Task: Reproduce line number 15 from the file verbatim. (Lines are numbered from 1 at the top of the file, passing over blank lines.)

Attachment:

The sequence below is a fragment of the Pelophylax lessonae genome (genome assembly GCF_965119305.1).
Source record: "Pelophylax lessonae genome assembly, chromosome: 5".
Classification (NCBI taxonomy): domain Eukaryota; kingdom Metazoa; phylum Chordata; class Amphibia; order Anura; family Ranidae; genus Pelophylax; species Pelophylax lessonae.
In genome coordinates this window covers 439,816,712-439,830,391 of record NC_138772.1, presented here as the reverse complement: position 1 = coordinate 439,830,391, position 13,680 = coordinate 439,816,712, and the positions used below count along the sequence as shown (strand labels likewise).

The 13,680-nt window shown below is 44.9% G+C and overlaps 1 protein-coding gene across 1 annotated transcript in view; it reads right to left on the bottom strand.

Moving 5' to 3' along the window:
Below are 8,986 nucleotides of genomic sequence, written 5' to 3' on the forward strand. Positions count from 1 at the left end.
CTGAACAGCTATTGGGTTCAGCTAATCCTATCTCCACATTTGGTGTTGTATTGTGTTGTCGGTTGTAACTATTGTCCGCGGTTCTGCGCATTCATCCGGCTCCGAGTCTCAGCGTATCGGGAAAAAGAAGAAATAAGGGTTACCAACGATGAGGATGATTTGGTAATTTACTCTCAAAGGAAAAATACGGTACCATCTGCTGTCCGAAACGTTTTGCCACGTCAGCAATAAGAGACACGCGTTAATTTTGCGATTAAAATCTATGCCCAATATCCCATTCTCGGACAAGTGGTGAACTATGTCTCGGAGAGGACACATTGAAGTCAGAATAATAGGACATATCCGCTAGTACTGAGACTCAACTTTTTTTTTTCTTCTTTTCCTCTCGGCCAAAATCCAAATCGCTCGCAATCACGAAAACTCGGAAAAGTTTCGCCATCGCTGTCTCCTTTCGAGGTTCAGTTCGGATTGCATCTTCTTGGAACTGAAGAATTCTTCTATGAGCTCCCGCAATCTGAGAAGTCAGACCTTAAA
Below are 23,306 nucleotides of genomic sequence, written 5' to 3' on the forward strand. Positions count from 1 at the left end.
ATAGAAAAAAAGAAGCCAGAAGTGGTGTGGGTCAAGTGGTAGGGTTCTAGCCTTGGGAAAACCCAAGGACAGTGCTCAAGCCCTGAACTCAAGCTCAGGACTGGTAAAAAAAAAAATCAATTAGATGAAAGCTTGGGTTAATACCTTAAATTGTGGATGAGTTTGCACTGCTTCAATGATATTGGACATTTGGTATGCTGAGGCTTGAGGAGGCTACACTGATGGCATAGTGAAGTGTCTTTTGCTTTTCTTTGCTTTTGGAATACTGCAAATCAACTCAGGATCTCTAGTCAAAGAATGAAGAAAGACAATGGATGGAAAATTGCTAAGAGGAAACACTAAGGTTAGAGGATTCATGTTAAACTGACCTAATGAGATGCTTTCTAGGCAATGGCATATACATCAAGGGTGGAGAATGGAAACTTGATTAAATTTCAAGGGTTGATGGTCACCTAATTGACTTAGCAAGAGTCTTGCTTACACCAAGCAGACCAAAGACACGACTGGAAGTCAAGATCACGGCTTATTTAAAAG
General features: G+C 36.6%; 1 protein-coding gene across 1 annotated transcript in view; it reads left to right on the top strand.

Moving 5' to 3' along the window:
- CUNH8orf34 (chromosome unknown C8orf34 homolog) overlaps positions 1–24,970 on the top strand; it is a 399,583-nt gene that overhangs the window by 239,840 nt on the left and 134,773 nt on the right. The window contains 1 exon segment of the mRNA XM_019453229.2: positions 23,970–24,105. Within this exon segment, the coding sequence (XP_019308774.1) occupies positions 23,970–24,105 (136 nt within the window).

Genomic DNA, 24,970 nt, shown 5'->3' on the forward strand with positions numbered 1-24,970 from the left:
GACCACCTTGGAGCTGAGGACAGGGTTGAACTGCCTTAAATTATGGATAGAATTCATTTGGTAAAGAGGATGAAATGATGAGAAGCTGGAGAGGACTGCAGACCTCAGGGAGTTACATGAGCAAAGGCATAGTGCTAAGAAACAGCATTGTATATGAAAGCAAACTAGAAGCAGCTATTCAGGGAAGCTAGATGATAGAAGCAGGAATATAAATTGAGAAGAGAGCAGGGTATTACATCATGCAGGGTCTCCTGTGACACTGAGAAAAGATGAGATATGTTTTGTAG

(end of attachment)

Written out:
GACCACCTTGGAGCTGAGGACAGGGTTGAACTGCCTTAAATTATGGATAGAATTCATTTGGTAAAGAGGATGAAATGATGAGAAGCTGGAGAGGACTGCAGACCTCAGGGAGTTACATGAGCAAAGGCATAGTGCTAAGAAACAGCATTGTATATGAAAGCAAACTAGAAGCAGCTATTCAGGGAAGCTAGATGATAGAAGCAGGAATATAAATTGAGAAGAGAGCAGGGTATTACATCATGCAGGGTCTCCTGTGACACTGAGAAAAGATGAGATATGTTTTGTAG